At the beginning of 2018, most market participants were forced to get excited after a spectacular rally of US stock indices, essentially driven by the positive expectations generated by the Trump Tax reform.
However, the reality of performances is well-known. In fact, for asset allocators, there was no place to hide. At the end of the year, almost none of the main asset classes provided a positive return. This was mainly determined by a combination of several factors:
- From a macro-economic point of view, we had a picture of slower growth, higher inflation and tighter monetary policy.
- In addition, margin compression combined with growing concerns about the sustainability of corporate debt, played a negative role that triggered a general re-
- Political factors such as the tariff battle between the US and China and mounting populist pressures in several Countries have contributed negatively to the business sentiment.
- The Italian debt situation, its political strategy to address the problem, sent an alarming signal to investors who immediately grasped the less incisive role of the ECB in price formation.
- Last but not least, as we have already highlighted, outflows no longer support risky assets. In essence, we seem to be dealing with pure deleveraging rather than a simple “risk-off” mode.
And what about this year?
No crystal ball can help us, but we endeavour to highlight the aspects which characterise the current situation to better identify if we are approaching a late cycle, thus using our results to calibrate a prudent asset allocation which would fit our main scenario.
It is reasonable to assume that the upcoming months will be influenced by peak sentiment, positioning and poor liquidity. Credit spreads have already widened and P/E multiples have contracted so far. Market mood flirts with uncertainty.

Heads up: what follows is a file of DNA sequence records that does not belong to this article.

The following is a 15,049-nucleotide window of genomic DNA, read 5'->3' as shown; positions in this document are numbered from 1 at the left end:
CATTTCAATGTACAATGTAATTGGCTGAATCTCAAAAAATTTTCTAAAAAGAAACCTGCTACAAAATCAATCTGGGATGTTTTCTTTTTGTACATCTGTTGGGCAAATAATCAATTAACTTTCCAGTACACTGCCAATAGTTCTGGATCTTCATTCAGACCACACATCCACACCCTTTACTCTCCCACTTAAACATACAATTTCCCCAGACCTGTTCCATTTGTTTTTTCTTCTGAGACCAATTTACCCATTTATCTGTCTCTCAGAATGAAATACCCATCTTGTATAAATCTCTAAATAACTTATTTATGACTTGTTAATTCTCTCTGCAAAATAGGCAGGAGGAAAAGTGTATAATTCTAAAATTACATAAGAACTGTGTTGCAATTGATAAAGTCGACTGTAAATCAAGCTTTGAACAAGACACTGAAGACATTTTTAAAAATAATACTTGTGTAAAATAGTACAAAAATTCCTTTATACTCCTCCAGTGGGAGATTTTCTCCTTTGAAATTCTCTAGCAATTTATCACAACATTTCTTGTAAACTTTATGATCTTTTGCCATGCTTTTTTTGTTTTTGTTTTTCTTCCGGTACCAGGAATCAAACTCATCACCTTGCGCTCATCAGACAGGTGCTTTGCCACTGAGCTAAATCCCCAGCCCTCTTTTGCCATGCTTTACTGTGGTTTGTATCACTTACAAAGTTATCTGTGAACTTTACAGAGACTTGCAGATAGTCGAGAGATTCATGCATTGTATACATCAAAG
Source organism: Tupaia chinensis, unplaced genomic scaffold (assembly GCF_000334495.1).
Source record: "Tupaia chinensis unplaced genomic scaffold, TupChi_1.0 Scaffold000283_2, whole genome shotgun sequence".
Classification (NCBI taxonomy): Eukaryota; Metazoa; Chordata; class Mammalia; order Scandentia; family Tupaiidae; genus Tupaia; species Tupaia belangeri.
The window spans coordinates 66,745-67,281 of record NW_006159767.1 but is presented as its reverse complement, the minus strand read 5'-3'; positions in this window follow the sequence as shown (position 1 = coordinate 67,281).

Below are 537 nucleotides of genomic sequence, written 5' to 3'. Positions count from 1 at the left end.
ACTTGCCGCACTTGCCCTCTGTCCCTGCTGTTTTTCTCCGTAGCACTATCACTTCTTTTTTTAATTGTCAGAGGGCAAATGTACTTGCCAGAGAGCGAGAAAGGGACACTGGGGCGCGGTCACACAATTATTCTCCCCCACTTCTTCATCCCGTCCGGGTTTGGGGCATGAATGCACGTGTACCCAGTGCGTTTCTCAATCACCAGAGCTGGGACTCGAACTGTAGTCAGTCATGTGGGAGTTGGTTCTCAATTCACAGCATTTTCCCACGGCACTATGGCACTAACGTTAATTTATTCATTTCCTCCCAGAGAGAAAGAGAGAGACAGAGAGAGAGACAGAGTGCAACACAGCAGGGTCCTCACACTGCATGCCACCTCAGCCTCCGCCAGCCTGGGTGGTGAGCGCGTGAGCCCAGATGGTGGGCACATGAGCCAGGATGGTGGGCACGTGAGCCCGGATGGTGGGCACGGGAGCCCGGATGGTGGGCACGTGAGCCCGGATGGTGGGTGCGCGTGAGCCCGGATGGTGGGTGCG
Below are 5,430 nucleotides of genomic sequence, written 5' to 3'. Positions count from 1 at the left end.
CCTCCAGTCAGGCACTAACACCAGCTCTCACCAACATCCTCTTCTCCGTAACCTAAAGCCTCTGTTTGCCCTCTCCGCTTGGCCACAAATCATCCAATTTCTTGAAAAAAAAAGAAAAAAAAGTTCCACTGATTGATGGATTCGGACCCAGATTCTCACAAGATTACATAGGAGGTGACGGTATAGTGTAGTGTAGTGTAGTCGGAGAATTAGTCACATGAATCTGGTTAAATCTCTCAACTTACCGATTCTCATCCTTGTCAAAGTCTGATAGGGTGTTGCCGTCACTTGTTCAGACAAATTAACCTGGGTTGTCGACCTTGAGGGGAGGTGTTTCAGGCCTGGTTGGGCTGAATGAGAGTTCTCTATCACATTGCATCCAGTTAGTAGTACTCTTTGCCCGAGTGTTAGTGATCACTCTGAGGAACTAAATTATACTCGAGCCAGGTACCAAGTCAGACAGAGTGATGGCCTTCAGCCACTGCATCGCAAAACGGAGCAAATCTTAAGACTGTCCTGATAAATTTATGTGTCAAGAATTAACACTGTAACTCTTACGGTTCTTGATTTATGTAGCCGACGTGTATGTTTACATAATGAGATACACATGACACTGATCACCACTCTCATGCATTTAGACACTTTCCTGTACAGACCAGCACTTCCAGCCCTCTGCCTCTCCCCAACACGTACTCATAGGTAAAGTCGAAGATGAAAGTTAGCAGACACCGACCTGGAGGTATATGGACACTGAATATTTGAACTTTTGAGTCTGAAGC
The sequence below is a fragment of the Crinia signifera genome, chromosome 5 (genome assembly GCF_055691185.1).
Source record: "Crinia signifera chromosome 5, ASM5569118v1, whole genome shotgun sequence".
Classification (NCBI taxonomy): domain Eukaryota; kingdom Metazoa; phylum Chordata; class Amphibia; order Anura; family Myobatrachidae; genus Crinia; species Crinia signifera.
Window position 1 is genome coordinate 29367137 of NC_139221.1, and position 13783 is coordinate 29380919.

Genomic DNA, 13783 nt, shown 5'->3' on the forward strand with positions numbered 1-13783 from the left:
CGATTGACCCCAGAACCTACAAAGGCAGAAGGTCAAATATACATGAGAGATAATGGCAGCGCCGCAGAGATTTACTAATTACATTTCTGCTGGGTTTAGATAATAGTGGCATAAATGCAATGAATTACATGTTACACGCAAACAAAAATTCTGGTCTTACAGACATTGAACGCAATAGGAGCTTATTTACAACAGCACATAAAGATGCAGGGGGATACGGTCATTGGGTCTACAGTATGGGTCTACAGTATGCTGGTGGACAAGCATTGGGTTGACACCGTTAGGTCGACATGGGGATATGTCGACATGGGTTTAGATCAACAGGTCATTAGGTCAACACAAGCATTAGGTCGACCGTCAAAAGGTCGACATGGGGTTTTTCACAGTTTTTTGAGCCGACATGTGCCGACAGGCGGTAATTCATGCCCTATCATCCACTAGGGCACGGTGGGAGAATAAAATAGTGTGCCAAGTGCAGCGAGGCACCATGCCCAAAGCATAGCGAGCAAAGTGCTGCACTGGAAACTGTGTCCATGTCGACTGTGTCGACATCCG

Therefore, the best scenario remains one with a mix of economic data, leaving the FED the opportunity to maintain an accommodating stance.
The market may experience a very volatile environment in rates and exchange rates, but a weaker dollar could help trade balances in some Emerging Countries, dissipating the risk of a large contraction and recession.
In terms of asset allocation, cash is the king. Not only because illiquid assets will remain under pressure, but also because a further decline in the valuation of equities, few emerging bonds or sector selective paper issued in the HY space could represent an opportunity to buy.
In terms of region, the growth differential should return in favour of EM and, as we have already said, a relatively weaker dollar should also support commodities’ price action.
What about Europe?
Again, the uncertainty generated by political concerns and falling operating margins may limit EPS growth. Thus, what may seem like a value story at first glance could be reversed into a value trap.
Value stocks may also represent a potential trade vs. global growth stocks and in any case defensive sectors with positive earning revisions may generate outpacing performance.
Clearly, in this environment to be invested in companies with moderate leverage is wiser; since we could expect an higher rate of default, a prudent allocation can focus on senior paper of Financial and hybrid bond issued by companies with good results’ visibility.
Last but not least, the Energy sector is an historic late cycle performer; current valuations are low, while revisions breadth in many cases is better than expected and sub-sectors such as refiners can benefit from the new international marine standard. From the beginning of 2020, all vessels will be forced to burn low-sulphur diesel instead of heavy fuel oil. This will increase demand for diesel and boost refining volumes.
To sum up, another year characterised by higher volatility can be expected. Generating alpha could be all but an easy task, especially for long-only strategies. The role of hedging or the implementation of relative strategies can play a very important role.
Christian Zorico: LinkedIn Profile